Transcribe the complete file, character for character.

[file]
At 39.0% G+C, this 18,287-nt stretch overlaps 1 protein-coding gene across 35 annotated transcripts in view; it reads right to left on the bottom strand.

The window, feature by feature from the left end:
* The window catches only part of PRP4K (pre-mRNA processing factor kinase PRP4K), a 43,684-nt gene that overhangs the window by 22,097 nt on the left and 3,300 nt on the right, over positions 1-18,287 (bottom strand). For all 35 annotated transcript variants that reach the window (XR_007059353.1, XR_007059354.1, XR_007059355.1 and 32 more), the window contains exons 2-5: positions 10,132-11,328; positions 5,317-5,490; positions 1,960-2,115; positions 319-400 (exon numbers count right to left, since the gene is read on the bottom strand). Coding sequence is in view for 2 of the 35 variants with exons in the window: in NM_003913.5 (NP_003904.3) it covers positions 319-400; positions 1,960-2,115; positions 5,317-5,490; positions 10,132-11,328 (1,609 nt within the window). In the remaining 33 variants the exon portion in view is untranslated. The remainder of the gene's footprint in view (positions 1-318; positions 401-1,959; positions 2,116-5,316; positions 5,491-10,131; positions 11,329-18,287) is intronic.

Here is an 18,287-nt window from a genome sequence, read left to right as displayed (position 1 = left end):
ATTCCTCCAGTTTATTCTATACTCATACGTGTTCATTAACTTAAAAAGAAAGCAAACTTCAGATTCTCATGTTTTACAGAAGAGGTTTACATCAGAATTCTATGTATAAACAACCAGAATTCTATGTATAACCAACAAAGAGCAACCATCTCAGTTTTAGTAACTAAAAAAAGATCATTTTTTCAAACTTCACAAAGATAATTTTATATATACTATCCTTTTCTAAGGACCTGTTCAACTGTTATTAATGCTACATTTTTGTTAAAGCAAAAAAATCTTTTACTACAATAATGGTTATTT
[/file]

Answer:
At 39.0% G+C, this 18,287-nt stretch overlaps 1 protein-coding gene across 35 annotated transcripts in view; it reads right to left on the bottom strand.

The window, feature by feature from the left end:
* The window catches only part of PRP4K (pre-mRNA processing factor kinase PRP4K), a 43,684-nt gene that overhangs the window by 22,097 nt on the left and 3,300 nt on the right, over positions 1-18,287 (bottom strand). For all 35 annotated transcript variants that reach the window (XR_007059353.1, XR_007059354.1, XR_007059355.1 and 32 more), the window contains exons 2-5: positions 10,132-11,328; positions 5,317-5,490; positions 1,960-2,115; positions 319-400 (exon numbers count right to left, since the gene is read on the bottom strand). Coding sequence is in view for 2 of the 35 variants with exons in the window: in NM_003913.5 (NP_003904.3) it covers positions 319-400; positions 1,960-2,115; positions 5,317-5,490; positions 10,132-11,328 (1,609 nt within the window). In the remaining 33 variants the exon portion in view is untranslated. The remainder of the gene's footprint in view (positions 1-318; positions 401-1,959; positions 2,116-5,316; positions 5,491-10,131; positions 11,329-18,287) is intronic.

Here is an 18,287-nt window from a genome sequence, read left to right as displayed (position 1 = left end):
ATTCCTCCAGTTTATTCTATACTCATACGTGTTCATTAACTTAAAAAGAAAGCAAACTTCAGATTCTCATGTTTTACAGAAGAGGTTTACATCAGAATTCTATGTATAAACAACCAGAATTCTATGTATAACCAACAAAGAGCAACCATCTCAGTTTTAGTAACTAAAAAAAGATCATTTTTTCAAACTTCACAAAGATAATTTTATATATACTATCCTTTTCTAAGGACCTGTTCAACTGTTATTAATGCTACATTTTTGTTAAAGCAAAAAAATCTTTTACTACAATAATGGTTATTT